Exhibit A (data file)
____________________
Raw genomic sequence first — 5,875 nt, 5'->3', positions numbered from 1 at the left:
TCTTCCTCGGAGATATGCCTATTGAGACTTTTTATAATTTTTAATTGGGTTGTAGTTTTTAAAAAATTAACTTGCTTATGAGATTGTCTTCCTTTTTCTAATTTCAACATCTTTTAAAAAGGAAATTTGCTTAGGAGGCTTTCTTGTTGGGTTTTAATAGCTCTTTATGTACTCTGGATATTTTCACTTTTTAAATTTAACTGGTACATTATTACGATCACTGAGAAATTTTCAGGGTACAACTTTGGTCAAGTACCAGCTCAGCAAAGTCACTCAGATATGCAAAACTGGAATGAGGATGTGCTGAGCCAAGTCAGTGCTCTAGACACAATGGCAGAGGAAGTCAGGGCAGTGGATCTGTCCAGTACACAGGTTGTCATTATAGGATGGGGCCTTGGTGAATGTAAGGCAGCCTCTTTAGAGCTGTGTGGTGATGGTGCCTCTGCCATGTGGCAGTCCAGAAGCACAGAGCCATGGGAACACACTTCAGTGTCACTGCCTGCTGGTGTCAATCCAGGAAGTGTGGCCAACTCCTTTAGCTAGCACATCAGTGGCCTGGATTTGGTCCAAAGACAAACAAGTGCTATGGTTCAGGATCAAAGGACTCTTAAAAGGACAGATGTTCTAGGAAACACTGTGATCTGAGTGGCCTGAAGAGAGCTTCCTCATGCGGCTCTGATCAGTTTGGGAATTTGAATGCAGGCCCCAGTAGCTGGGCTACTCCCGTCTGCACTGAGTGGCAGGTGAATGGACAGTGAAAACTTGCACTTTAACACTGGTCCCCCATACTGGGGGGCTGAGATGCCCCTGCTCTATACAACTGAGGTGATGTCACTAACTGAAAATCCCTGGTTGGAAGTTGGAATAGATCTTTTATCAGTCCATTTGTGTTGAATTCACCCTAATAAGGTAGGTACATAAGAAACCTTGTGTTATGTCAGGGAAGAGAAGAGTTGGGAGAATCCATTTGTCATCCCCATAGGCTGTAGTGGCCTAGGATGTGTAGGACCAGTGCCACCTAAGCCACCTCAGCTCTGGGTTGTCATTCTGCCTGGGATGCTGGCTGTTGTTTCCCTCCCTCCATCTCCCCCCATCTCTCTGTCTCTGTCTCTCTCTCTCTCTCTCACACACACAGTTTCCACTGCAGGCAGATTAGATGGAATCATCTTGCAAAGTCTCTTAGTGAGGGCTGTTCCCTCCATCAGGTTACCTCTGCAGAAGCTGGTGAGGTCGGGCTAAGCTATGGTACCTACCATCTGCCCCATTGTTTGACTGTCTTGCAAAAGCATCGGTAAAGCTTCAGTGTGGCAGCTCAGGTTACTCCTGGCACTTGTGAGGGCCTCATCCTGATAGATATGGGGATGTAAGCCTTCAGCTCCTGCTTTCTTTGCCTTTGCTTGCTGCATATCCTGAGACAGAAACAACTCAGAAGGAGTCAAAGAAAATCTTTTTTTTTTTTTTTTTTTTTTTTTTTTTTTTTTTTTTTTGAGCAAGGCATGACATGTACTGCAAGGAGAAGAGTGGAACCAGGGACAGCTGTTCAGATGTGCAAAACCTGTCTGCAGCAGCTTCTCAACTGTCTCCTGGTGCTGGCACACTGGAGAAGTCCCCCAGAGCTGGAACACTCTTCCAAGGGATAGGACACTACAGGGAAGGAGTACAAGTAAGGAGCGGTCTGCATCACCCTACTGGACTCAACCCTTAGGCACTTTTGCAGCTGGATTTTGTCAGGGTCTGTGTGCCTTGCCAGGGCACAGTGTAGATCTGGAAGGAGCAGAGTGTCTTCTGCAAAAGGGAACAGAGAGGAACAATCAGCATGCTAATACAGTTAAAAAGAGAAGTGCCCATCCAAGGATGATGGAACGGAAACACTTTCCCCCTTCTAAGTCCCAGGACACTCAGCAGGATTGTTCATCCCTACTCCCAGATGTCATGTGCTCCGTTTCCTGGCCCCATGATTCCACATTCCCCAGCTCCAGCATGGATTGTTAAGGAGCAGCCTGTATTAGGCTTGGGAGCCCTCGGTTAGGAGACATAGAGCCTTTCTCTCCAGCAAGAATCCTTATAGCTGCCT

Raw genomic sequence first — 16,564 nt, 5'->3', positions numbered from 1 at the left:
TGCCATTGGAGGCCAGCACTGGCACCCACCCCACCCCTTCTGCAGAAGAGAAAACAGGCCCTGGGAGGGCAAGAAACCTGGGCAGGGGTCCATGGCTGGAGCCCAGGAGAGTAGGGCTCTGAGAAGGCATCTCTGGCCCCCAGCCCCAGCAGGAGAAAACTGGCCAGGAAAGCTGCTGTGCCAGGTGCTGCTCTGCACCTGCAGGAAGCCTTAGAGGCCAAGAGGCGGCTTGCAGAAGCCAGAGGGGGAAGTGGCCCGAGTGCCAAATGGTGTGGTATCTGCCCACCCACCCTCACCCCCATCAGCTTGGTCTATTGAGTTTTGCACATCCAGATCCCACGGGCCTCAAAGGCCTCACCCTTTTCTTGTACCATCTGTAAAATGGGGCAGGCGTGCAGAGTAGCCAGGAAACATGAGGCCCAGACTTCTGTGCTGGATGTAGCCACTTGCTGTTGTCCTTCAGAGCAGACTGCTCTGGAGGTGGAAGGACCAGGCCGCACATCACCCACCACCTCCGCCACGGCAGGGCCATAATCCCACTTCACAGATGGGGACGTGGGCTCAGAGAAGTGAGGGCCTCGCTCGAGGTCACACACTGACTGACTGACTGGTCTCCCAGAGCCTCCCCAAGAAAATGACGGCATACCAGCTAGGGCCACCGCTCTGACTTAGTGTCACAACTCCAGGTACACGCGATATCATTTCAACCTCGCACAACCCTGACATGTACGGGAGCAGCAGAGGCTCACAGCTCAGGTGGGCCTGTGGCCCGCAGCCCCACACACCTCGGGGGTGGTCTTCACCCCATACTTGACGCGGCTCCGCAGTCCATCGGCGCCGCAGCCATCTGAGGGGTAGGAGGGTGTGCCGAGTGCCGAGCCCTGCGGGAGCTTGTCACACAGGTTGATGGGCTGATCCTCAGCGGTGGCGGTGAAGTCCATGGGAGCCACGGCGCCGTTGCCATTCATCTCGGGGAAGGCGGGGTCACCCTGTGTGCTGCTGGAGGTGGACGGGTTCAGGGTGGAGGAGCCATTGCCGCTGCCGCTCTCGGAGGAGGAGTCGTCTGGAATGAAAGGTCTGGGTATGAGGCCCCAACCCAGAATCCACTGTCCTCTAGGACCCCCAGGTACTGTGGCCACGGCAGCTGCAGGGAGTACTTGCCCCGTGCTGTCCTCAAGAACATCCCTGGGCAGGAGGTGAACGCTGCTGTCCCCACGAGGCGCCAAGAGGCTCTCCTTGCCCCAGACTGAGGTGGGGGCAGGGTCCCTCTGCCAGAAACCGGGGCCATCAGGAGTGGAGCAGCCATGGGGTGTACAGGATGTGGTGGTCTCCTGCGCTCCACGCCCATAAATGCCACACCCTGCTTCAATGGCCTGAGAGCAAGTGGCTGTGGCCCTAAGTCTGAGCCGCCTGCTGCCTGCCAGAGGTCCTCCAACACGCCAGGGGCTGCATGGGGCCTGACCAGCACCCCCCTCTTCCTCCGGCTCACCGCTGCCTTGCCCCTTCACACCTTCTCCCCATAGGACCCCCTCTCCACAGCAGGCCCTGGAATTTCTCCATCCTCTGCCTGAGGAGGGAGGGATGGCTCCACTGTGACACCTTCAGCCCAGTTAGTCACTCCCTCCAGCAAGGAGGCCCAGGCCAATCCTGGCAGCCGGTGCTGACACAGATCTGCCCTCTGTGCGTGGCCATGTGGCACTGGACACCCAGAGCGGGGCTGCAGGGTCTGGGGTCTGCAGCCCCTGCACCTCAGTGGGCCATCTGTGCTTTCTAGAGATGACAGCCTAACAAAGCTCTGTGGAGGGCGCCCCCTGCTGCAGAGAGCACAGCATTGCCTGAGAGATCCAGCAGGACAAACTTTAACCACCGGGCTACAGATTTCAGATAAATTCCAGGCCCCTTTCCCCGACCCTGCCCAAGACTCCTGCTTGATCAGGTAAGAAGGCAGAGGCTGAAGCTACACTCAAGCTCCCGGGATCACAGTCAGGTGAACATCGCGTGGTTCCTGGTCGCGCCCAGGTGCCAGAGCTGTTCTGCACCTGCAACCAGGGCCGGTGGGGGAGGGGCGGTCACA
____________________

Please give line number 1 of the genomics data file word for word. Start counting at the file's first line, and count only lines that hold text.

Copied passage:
Raw genomic sequence first — 5,875 nt, 5'->3', positions numbered from 1 at the left: